artwork was created by a SPD
parent, Melissa Zacherl. Copyright 2004 by Melissa Zacherl.
All rights reserved. Used by
You must have written permission from SPD Bay Area to
use or reprint this diagram.
Disorder (SPD) is a complex disorder of the brain that affects developing
children. These children misinterpret everyday sensory information,
such as touch,
sound, and movement. Some feel
bombarded by sensory information;
others seek out intense sensory
experiences or have other problems. This can lead to behavioral problems, difficulties with coordination, and
other issues. Children with SPD are often misunderstood and labeled as
aggressive or clumsy.
They often are socially isolated and have
school. Effective treatment is available, but far too many children with SPD
are misdiagnosed and not properly treated.
Currently, the primary standardized
assessment tool used for SPD is the Sensory Integration and Praxis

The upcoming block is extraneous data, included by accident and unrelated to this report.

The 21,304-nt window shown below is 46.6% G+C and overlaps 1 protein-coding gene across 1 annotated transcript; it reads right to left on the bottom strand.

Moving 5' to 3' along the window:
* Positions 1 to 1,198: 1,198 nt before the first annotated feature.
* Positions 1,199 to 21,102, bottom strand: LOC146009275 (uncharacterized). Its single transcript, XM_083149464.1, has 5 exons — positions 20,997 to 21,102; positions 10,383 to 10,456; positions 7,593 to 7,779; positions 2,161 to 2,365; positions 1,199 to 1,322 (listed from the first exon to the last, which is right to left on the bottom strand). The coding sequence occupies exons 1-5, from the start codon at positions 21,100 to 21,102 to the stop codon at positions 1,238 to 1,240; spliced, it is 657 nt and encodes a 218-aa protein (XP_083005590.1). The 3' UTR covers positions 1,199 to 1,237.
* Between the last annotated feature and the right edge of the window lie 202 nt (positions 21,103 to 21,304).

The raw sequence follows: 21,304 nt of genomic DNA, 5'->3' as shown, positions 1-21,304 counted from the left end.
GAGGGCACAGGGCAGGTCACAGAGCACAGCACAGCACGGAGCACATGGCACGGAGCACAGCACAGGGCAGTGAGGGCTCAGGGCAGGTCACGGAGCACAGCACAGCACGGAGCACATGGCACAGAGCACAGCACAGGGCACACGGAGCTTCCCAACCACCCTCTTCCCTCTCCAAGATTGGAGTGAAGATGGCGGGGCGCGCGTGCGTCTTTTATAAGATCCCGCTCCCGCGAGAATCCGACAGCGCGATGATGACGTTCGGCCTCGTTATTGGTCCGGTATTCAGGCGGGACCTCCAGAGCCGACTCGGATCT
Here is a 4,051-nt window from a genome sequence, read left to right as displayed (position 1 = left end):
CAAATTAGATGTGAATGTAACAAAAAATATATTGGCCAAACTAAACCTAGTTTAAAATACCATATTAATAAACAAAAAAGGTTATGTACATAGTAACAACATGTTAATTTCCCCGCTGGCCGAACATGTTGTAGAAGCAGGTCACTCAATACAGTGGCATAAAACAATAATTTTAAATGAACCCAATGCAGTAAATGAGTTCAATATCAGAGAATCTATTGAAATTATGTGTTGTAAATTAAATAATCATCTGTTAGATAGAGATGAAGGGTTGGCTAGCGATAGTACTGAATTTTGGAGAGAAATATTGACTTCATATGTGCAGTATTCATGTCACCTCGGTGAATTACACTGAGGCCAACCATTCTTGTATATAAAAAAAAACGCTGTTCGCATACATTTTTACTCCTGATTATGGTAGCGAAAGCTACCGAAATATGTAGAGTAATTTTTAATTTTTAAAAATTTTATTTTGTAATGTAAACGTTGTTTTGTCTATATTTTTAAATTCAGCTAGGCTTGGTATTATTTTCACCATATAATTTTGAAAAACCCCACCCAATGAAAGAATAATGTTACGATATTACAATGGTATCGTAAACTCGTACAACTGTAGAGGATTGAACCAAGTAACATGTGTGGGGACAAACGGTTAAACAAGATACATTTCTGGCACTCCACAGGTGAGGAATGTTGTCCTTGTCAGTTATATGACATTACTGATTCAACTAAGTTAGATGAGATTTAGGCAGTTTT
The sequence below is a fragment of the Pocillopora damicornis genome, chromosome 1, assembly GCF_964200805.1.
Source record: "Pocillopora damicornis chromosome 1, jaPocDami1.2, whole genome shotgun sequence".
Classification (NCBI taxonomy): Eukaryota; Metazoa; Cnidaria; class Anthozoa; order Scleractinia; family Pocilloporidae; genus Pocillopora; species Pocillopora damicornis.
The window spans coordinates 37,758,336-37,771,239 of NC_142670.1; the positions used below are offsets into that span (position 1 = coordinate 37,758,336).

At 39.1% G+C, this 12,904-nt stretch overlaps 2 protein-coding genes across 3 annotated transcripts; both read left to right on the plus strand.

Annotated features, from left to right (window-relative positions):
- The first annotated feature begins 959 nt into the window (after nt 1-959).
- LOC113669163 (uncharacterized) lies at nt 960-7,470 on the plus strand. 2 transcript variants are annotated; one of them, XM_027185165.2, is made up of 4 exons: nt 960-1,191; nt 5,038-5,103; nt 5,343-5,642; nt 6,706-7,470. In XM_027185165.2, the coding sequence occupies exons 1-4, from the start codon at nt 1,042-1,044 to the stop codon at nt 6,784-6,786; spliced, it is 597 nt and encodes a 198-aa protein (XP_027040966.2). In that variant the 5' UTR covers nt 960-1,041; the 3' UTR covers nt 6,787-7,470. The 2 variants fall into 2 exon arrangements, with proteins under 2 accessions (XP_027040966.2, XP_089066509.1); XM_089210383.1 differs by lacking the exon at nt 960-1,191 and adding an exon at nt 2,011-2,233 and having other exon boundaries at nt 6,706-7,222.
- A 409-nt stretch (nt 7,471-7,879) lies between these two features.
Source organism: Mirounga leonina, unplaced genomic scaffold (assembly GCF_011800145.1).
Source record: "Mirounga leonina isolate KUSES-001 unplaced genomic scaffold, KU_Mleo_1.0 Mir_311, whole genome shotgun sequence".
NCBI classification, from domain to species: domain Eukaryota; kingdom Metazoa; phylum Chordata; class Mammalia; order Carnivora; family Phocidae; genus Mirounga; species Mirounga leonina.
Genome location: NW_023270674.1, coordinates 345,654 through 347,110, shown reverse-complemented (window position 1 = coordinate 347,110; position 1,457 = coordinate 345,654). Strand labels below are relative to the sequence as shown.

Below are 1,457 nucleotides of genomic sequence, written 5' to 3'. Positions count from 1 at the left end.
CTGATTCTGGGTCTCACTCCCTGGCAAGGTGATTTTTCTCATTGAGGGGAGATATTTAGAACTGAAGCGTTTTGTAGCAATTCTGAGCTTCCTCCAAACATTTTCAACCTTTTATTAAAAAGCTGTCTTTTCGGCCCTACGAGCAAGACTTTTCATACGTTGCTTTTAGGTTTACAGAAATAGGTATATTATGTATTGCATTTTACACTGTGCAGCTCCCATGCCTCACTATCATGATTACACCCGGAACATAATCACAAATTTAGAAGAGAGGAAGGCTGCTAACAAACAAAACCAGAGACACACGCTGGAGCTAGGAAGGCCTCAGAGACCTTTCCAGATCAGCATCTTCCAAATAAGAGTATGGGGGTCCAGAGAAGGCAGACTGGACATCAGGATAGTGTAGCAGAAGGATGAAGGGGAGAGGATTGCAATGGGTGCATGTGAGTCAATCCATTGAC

Tests (SIPT). It was developed by A. Jean Ayres, Ph.D., OTR, an
occupational therapist and developmental psychologist.
The SIPT is suitable for children ages 4 to 8 who have learning,
behavioral, or developmental delays. They must be able to devote two hours
to the test. The SIPT is given by therapists who are SIPT-certified (they
have completing an intensive course sponsored by Western Psychological
Services or they received the training in college).
Other assessment tools may be used for children who are outside this age
range or who have motor or language delays that make it difficult to
interpret their responses to standardized testing.
The Sensory Profile and Short Sensory Profile testsmay be used to
screen children ages 5 to 10; other forms of this screening are used for
infants and preschoolers. Clinical observation by an occupational therapist
and interviews with parents and teachers may also be used.